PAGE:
Sunday, January 23, 2022

Judge blocks Mike Peterson's bid to end murder case

— A Superior Court judge on Monday denied Mike Peterson’s attempt to have the murder charge against him in his wife’s death nearly 15 years ago dismissed, and a new trial in the long-running case has been set for next spring.

Peterson was found guilty in 2003 after one of the longest trials in North Carolina history of killing Kathleen Peterson on Dec. 9, 2001, but the conviction was overturned eight years later when Superior Court Judge Orlando Hudson ruled that a key prosecution witness had lied on the stand.

The 73-year-old Durham novelist and one-time mayoral candidate, who has always maintained his innocence, will now be retried in May.

More than 500 pieces of evidence were introduced in the three-month-long murder trial 13 years ago, but Mike Peterson’s attorney says much of it is now in disarray. Defense attorney Mary Jude Darrow says the condition of the evidence prevents her from getting it tested now for DNA or other details that might clear Peterson’s name.

“Our hands are now tied because of what happened to the evidence,” Darrow told Hudson Monday.

Evidence from at least two other cases has been mixed with items from Peterson’s case, and bags that contained some evidence from the Peterson case have been ripped open, with the items strewn about inside boxes in an evidence storage area at the courthouse, Darrow noted in an August court hearing.

Evidence in criminal cases is usually kept in sealed bags with a log of who handled it and when to establish a chain of custody. The chain ensures the evidence hasn’t been tampered with or otherwise contaminated.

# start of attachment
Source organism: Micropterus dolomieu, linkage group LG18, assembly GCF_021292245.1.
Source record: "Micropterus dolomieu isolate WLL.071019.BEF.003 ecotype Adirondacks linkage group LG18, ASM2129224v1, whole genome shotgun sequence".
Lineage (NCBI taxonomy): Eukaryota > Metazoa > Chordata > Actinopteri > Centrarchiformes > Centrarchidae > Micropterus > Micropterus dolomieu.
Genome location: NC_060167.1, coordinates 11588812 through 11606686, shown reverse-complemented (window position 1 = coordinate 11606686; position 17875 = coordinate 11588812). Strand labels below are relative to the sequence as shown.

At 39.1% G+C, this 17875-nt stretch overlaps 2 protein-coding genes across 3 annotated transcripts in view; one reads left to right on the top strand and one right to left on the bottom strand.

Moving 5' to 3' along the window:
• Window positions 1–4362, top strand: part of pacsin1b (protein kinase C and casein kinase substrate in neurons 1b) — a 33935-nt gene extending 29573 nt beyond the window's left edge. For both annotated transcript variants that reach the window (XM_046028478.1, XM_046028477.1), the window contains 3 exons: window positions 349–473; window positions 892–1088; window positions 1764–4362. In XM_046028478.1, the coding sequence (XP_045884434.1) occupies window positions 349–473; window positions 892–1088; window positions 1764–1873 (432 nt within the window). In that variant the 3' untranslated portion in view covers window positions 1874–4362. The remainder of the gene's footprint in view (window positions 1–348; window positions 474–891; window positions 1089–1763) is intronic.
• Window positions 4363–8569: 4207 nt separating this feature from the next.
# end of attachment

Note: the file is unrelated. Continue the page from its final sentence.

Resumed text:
“We are stuck with our hands tied behind our back, unable to find out what else might have been or is on Kathleen Peterson’s clothing, and that’s an injustice,” Darrow said.

Tim Palmbach, an associate professor and chairman of the Forensic Science Department at the University of New Haven, said Monday that the results of any tests conducted now on the evidence would be unreliable because of contamination from other sources.

“Once you’ve got a contaminated piece of evidence, then that locks down your, prevents your capacity to have a meaningful analysis interpretation of the data,” said Palmbach, who testified for the defense in Peterson’s 2003 trial.

Under cross-examination, he acknowledged that it was impossible to say when any contamination occurred. Durham County Assistant District Attorney Jim Dornfried played snippets of video from Peterson’s trial to show witnesses and attorneys handling the evidence to suggest that, not how the evidence was stored later, was the source of contamination.

Dornfried said Peterson’s original attorneys could have asked that evidence be tested before the 2003 trial, but Darrow said the State Bureau of Investigation controlled the evidence, so the defense was powerless to conduct its own tests.

“Is it possible to get new DNA evidence in this case at this point in time with the evidence in the condition it’s in?” Darrow asked.

“No,” replied Palmbach, who still stands by his conclusions that Kathleen Peterson died from a fall down a staircase and wasn’t beaten to death.

Peterson’s defense also claims that police focused on him as a suspect and never considered anyone else because he had written several columns for the Durham Herald-Sun newspaper critical of the Durham Police Department.

A special thank you to our friends at WRAL for helping out with this post.

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